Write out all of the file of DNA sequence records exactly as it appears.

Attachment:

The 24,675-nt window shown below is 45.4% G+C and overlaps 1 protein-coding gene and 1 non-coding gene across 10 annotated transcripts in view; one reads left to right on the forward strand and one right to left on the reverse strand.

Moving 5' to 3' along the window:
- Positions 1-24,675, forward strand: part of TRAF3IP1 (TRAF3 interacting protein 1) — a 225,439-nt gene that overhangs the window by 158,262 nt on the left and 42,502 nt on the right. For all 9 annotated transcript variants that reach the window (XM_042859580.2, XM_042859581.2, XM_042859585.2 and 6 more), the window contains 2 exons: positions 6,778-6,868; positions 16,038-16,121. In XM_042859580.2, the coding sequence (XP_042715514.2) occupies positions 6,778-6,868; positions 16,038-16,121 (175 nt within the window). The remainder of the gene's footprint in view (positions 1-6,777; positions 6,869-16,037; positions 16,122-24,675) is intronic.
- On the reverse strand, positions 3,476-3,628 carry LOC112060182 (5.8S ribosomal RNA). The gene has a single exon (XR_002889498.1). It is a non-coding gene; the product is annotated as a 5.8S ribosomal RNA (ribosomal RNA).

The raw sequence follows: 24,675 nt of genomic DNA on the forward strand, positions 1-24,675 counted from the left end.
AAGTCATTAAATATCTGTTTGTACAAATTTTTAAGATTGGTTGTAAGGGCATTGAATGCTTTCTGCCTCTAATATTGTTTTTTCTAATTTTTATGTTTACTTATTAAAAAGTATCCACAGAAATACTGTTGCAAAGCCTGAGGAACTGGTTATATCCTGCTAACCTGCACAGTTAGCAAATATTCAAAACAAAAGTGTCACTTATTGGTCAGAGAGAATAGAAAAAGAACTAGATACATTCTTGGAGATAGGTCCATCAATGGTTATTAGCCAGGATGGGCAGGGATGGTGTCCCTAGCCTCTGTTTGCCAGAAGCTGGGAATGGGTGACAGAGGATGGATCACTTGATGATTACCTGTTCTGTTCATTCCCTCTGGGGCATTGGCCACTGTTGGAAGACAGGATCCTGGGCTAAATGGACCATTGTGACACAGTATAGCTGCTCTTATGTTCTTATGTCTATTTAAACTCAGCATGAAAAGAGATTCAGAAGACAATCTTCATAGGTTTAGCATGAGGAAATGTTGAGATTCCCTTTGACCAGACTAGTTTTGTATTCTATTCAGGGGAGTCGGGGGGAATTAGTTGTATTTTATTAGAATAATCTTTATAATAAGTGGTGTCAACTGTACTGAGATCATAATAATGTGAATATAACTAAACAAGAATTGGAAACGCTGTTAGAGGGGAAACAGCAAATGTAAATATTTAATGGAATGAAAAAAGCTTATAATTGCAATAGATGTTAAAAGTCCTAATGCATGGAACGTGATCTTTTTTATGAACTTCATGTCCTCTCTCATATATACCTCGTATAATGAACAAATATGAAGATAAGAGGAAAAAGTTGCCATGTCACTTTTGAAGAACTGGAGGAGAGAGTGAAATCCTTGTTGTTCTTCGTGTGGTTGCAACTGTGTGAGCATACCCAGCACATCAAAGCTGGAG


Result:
The 24,675-nt window shown below is 45.4% G+C and overlaps 1 protein-coding gene and 1 non-coding gene across 10 annotated transcripts in view; one reads left to right on the forward strand and one right to left on the reverse strand.

Moving 5' to 3' along the window:
- Positions 1-24,675, forward strand: part of TRAF3IP1 (TRAF3 interacting protein 1) — a 225,439-nt gene that overhangs the window by 158,262 nt on the left and 42,502 nt on the right. For all 9 annotated transcript variants that reach the window (XM_042859580.2, XM_042859581.2, XM_042859585.2 and 6 more), the window contains 2 exons: positions 6,778-6,868; positions 16,038-16,121. In XM_042859580.2, the coding sequence (XP_042715514.2) occupies positions 6,778-6,868; positions 16,038-16,121 (175 nt within the window). The remainder of the gene's footprint in view (positions 1-6,777; positions 6,869-16,037; positions 16,122-24,675) is intronic.
- On the reverse strand, positions 3,476-3,628 carry LOC112060182 (5.8S ribosomal RNA). The gene has a single exon (XR_002889498.1). It is a non-coding gene; the product is annotated as a 5.8S ribosomal RNA (ribosomal RNA).

The raw sequence follows: 24,675 nt of genomic DNA on the forward strand, positions 1-24,675 counted from the left end.
AAGTCATTAAATATCTGTTTGTACAAATTTTTAAGATTGGTTGTAAGGGCATTGAATGCTTTCTGCCTCTAATATTGTTTTTTCTAATTTTTATGTTTACTTATTAAAAAGTATCCACAGAAATACTGTTGCAAAGCCTGAGGAACTGGTTATATCCTGCTAACCTGCACAGTTAGCAAATATTCAAAACAAAAGTGTCACTTATTGGTCAGAGAGAATAGAAAAAGAACTAGATACATTCTTGGAGATAGGTCCATCAATGGTTATTAGCCAGGATGGGCAGGGATGGTGTCCCTAGCCTCTGTTTGCCAGAAGCTGGGAATGGGTGACAGAGGATGGATCACTTGATGATTACCTGTTCTGTTCATTCCCTCTGGGGCATTGGCCACTGTTGGAAGACAGGATCCTGGGCTAAATGGACCATTGTGACACAGTATAGCTGCTCTTATGTTCTTATGTCTATTTAAACTCAGCATGAAAAGAGATTCAGAAGACAATCTTCATAGGTTTAGCATGAGGAAATGTTGAGATTCCCTTTGACCAGACTAGTTTTGTATTCTATTCAGGGGAGTCGGGGGGAATTAGTTGTATTTTATTAGAATAATCTTTATAATAAGTGGTGTCAACTGTACTGAGATCATAATAATGTGAATATAACTAAACAAGAATTGGAAACGCTGTTAGAGGGGAAACAGCAAATGTAAATATTTAATGGAATGAAAAAAGCTTATAATTGCAATAGATGTTAAAAGTCCTAATGCATGGAACGTGATCTTTTTTATGAACTTCATGTCCTCTCTCATATATACCTCGTATAATGAACAAATATGAAGATAAGAGGAAAAAGTTGCCATGTCACTTTTGAAGAACTGGAGGAGAGAGTGAAATCCTTGTTGTTCTTCGTGTGGTTGCAACTGTGTGAGCATACCCAGCACATCAAAGCTGGAG